Liberal Christians are undergoing a renewal

The Rev. William Barber speaks during “Moral Monday” protests on Halifax Mall in Raleigh, N.C., Monday, July 22, 2013.
The Rev. William Barber speaks during “Moral Monday” protests on Halifax Mall in Raleigh, N.C., Monday, July 22, 2013. ehyman@newsobserver.com

Conversations about the recent emergence of America’s Christian left have been exaggerated. By that I mean they have been here all along.

Faithful people whose actions and beliefs have been rooted in justice predate this moment. They have been called to stand among abolitionists and Civil Rights activists, advocates for immigrants and refugees, protestors against militarism and supporters of peace. They are repairers of God’s creation who recognize that belief in science can coexist with faith and that humans have not been good stewards of the earth gifted us.

Parents in this shared ideology have called others into account. In “Jesus and the Disinherited,” the theologian Howard Thurman wrote, ““It cannot be denied that too often the weight of the Christian movement has been on the side of the strong and the powerful and against the weak and oppressed — this, despite the gospel.” That was 70 years ago.

Perhaps the faithful left’s willingness to be part of a collaboration rather than co-opting the message has made their work less distinctive. In a movement that recognizes we all do better when we all do better, no single mindset needs to dominate.

National Public Radio reported earlier this year that recent electoral events had given rise to the religious left in our political realm, but these efforts go back much farther than a couple of election cycles. I have worked for much of the last 20 years for organizations that view faith through a lens of justice and equity. At the NC Council of Churches, where I served for more than a decade, the approach focuses on advocacy and policy. The Council has been breaking down barriers through churches for almost 85 years. Some are confounded when I describe this work or my personal beliefs — that we are all equally beloved children of God and that God’s face is reflected in each of us. Not everyone realizes there is more than one kind of Christian.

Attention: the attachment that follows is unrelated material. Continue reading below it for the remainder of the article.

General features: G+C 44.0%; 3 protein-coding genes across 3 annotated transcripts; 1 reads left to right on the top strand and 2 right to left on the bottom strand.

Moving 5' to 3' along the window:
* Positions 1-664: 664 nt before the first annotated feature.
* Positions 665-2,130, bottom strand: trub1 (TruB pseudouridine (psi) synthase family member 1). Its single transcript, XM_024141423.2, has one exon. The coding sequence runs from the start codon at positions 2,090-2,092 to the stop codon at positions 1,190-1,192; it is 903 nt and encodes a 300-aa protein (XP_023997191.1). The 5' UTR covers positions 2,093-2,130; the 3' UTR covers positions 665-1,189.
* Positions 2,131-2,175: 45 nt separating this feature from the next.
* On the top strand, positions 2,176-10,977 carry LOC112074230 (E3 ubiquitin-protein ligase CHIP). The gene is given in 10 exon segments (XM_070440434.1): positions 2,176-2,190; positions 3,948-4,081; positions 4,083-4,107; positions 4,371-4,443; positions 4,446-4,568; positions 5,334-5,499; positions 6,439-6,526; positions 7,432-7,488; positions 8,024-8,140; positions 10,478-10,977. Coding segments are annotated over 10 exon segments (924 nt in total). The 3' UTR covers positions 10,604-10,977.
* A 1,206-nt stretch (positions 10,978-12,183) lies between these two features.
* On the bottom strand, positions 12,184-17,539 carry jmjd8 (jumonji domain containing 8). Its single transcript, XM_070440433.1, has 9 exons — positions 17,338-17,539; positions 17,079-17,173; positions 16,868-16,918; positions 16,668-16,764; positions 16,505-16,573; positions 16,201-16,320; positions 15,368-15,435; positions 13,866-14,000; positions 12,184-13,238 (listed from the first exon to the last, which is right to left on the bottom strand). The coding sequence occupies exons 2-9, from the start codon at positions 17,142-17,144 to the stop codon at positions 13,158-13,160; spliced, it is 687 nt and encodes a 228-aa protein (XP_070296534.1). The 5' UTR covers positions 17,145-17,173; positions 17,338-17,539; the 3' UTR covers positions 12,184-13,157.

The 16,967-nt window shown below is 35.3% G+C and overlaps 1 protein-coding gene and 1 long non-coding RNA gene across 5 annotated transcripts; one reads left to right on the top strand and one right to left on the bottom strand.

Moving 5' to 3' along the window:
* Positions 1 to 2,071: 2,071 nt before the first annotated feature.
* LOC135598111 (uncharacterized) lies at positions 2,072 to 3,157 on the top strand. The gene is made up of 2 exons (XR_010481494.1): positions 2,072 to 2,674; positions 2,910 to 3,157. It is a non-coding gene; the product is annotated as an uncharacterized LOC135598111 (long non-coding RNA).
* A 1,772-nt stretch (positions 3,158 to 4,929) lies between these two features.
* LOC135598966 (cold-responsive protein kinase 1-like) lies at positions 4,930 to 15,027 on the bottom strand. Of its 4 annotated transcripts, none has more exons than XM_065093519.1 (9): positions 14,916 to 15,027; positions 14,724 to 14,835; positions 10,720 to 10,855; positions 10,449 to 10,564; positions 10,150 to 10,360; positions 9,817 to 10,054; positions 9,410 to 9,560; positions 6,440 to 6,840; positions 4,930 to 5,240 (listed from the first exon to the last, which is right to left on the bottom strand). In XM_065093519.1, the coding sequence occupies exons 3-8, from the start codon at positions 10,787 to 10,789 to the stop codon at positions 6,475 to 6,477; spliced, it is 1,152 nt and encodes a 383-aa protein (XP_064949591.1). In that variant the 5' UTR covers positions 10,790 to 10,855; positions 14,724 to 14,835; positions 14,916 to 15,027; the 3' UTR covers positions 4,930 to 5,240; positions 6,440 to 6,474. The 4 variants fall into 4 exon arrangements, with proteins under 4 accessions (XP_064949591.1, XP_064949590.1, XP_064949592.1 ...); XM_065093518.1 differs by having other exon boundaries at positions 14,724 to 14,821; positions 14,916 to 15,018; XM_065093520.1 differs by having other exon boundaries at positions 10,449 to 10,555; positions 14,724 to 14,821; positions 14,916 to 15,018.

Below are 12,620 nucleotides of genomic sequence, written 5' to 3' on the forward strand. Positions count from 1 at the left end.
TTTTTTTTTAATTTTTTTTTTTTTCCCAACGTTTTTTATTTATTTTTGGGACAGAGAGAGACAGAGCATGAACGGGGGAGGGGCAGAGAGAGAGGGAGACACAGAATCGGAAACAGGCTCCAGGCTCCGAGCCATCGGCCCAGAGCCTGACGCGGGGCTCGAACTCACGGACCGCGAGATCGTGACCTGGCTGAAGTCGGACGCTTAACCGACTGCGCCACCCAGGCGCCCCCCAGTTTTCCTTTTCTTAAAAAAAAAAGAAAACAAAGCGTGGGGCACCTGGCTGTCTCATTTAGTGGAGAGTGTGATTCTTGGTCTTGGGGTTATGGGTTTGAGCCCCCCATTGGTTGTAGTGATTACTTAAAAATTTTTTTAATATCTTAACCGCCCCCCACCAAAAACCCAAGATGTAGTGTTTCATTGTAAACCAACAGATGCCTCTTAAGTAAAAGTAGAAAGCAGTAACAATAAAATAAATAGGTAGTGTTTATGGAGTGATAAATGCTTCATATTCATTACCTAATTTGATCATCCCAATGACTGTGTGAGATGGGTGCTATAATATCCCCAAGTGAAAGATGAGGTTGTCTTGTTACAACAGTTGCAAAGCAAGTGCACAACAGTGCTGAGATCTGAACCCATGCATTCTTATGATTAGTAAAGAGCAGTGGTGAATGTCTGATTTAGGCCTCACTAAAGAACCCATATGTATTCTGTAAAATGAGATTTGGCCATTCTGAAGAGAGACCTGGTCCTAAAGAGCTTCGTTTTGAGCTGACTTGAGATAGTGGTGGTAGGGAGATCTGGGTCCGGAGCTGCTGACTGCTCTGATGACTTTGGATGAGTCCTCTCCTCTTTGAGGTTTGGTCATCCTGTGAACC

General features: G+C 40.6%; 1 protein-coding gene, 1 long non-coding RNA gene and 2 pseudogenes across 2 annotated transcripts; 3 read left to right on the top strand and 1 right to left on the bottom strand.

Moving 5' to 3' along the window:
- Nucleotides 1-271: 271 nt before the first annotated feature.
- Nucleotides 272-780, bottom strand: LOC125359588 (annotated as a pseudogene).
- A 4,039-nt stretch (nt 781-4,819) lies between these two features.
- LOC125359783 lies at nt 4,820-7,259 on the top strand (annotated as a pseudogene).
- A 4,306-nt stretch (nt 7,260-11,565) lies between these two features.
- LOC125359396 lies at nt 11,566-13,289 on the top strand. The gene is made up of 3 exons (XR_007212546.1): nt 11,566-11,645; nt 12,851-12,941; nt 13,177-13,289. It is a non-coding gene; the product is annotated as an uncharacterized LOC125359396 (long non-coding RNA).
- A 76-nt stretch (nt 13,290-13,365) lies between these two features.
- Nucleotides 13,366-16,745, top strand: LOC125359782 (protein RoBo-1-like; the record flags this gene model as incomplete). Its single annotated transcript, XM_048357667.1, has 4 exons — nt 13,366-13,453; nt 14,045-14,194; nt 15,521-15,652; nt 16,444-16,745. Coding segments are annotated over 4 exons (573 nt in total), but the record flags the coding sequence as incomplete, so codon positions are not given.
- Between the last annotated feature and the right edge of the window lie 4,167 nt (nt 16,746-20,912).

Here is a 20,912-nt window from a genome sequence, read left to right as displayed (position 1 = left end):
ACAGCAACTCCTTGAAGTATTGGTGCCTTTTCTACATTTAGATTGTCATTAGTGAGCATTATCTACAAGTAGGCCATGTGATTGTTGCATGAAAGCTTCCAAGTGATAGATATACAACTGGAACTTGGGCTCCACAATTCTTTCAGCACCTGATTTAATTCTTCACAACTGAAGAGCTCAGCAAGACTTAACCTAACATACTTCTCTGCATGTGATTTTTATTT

Such voices have not been missing, but perhaps they have been too often out-shouted, and that’s why they are being challenged to grow louder. In a recent televised interview, Democratic presidential candidate and South Bend, Indiana Mayor Pete Buttigieg spoke about faith as part of the national conversation.

“I think the time has come for more of a religious left to emerge in our country that lets people know that they’re not alone when they look at faith and think that it teaches us to reach out to others, to humble ourselves, to take care of the immigrant, and the prisoner, and frankly the sex worker.”

Buttigieg continued, “And here we have this totally warped idea of what Christianity ought to be like when it comes into the public sphere that’s mostly about exclusion which is the last thing that I imbibe when I take in scripture in church.”

You cannot follow the preaching and teaching of home-grown theologians like Michael Curry and William Barber and come away with a limited vision for God’s kingdom. They, and like-minded leaders, call us into expansiveness, and our response to that, although sometimes imperfect, reflects a fundamental commitment to abundance and love rather than scarcity and fear. By some definitions those messages are progressive, but they are also deeply faithful.

As the end of the holy season of Lent approaches, maybe what the Christian left is undergoing is a season of renewal. Really nothing new, but louder this time.

Community columnist Aleta Payne of Cary is executive director of Johnson Service Corps, a community of young adults committed to social justice and spiritual growth.